NOTE: For those already angry with this post, reading furiously so they can get to the bottom of this “waste of digital ink” and correct me, reminding me that we are all “SINNERS saved by grace,” save your energy. I completely agree that the Bible’s clear: we were born a depraved, hopeless, degenerate, rebellious, selfish mess, possessing hearts that are “deceptively wicked.” (Jeremiah 17:9) No one had to teach us how to lie, hate, cheat, or be selfish – it all came naturally. C.S. Lewis called this “natural desire to sin” our “bent” as a human race. The Bible calls it “the flesh.” And we’re ALL born with it. Paul, the guy who wrote most of the New Testament, wrote, “All of us have sinned, and fall short of the glory of God.” (Romans 3:23) In other words, due to our sin, before we put our faith in Jesus Christ (Romans 10:9), we were hopelessly separated from God.

However, a “sinner” is who I WAS. Not who I AM.

Do I still sin? Sadly, often. I’m a pathetic mess. But, in Christ, I’m a PERFECT MESS.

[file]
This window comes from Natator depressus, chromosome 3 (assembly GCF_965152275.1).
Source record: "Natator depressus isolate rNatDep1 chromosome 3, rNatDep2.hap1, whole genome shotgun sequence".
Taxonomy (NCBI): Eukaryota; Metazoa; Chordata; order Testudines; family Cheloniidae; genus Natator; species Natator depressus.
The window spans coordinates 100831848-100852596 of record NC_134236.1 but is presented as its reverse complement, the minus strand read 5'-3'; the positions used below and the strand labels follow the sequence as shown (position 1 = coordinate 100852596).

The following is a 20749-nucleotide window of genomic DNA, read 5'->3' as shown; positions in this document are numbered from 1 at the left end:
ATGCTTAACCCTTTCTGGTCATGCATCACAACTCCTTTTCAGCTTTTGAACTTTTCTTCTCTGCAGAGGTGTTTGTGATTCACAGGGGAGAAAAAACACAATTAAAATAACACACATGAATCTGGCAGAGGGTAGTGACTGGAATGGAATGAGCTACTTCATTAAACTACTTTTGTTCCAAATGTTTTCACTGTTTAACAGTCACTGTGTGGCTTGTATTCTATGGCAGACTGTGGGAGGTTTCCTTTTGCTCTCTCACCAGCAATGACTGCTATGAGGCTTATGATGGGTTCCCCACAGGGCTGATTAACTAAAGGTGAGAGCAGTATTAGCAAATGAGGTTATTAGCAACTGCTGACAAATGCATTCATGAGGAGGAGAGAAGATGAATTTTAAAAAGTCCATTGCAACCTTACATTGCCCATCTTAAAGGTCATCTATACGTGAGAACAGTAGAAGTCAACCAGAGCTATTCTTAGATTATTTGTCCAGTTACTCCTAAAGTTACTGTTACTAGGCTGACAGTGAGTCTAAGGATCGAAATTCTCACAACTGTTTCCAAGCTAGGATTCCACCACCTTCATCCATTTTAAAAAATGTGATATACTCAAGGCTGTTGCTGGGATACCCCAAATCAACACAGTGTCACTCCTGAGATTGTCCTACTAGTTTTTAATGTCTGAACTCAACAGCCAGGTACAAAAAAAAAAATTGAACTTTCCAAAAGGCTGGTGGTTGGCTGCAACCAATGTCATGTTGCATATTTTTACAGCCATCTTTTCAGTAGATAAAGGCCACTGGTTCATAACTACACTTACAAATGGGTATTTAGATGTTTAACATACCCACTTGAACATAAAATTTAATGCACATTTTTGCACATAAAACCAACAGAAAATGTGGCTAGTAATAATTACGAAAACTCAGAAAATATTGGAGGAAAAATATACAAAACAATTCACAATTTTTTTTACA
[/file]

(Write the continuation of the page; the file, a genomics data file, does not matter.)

Like believers throughout the New Testament, for the remainder our lives on this fallen planet, we will continue to struggle with the “flesh” (our natural desire to sin with which we were born) until the moment we shed these “fallen bodies & minds”, and enter heaven. Romans 6:6 is clear: in Christ, we’re “no longer slaves to sin” (sin no longer masters us). But, until we enter paradise, we will inevitably battle with our flesh, the world’s sin-driven system, and satan as they, individually & collectively, attempt to lure us away from our commitment to following Jesus, our Savior. However, along with Paul, we’re able to shout, “Wretched man that I am! Who will deliver me from this body of death? Thanks be to God through Jesus Christ our Lord!” (Romans 7:24-25)